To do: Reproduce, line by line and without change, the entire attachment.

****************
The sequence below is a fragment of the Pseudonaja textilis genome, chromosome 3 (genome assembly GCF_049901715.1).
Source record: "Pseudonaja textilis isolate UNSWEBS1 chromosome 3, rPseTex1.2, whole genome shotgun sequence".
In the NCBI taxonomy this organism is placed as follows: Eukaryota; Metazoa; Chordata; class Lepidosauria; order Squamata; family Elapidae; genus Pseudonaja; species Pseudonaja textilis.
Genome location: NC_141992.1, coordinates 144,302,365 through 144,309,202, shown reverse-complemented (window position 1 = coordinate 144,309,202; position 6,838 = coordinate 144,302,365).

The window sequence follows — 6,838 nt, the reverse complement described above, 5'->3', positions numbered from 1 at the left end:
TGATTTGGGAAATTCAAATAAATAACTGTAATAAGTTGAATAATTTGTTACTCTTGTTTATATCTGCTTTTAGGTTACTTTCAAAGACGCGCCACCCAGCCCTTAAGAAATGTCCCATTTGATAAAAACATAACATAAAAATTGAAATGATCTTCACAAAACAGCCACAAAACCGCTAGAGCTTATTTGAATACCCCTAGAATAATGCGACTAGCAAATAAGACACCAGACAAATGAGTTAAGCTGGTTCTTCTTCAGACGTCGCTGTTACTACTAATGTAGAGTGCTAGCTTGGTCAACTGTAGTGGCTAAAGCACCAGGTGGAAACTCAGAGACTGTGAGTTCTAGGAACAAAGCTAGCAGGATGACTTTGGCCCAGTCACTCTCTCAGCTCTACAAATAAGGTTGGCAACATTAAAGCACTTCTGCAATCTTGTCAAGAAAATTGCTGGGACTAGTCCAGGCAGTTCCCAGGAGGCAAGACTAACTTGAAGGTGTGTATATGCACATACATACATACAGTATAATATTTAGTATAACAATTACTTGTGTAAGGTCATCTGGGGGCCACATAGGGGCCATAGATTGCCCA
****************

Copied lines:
The sequence below is a fragment of the Pseudonaja textilis genome, chromosome 3 (genome assembly GCF_049901715.1).
Source record: "Pseudonaja textilis isolate UNSWEBS1 chromosome 3, rPseTex1.2, whole genome shotgun sequence".
In the NCBI taxonomy this organism is placed as follows: Eukaryota; Metazoa; Chordata; class Lepidosauria; order Squamata; family Elapidae; genus Pseudonaja; species Pseudonaja textilis.
Genome location: NC_141992.1, coordinates 144,302,365 through 144,309,202, shown reverse-complemented (window position 1 = coordinate 144,309,202; position 6,838 = coordinate 144,302,365).

The window sequence follows — 6,838 nt, the reverse complement described above, 5'->3', positions numbered from 1 at the left end:
TGATTTGGGAAATTCAAATAAATAACTGTAATAAGTTGAATAATTTGTTACTCTTGTTTATATCTGCTTTTAGGTTACTTTCAAAGACGCGCCACCCAGCCCTTAAGAAATGTCCCATTTGATAAAAACATAACATAAAAATTGAAATGATCTTCACAAAACAGCCACAAAACCGCTAGAGCTTATTTGAATACCCCTAGAATAATGCGACTAGCAAATAAGACACCAGACAAATGAGTTAAGCTGGTTCTTCTTCAGACGTCGCTGTTACTACTAATGTAGAGTGCTAGCTTGGTCAACTGTAGTGGCTAAAGCACCAGGTGGAAACTCAGAGACTGTGAGTTCTAGGAACAAAGCTAGCAGGATGACTTTGGCCCAGTCACTCTCTCAGCTCTACAAATAAGGTTGGCAACATTAAAGCACTTCTGCAATCTTGTCAAGAAAATTGCTGGGACTAGTCCAGGCAGTTCCCAGGAGGCAAGACTAACTTGAAGGTGTGTATATGCACATACATACATACAGTATAATATTTAGTATAACAATTACTTGTGTAAGGTCATCTGGGGGCCACATAGGGGCCATAGATTGCCCA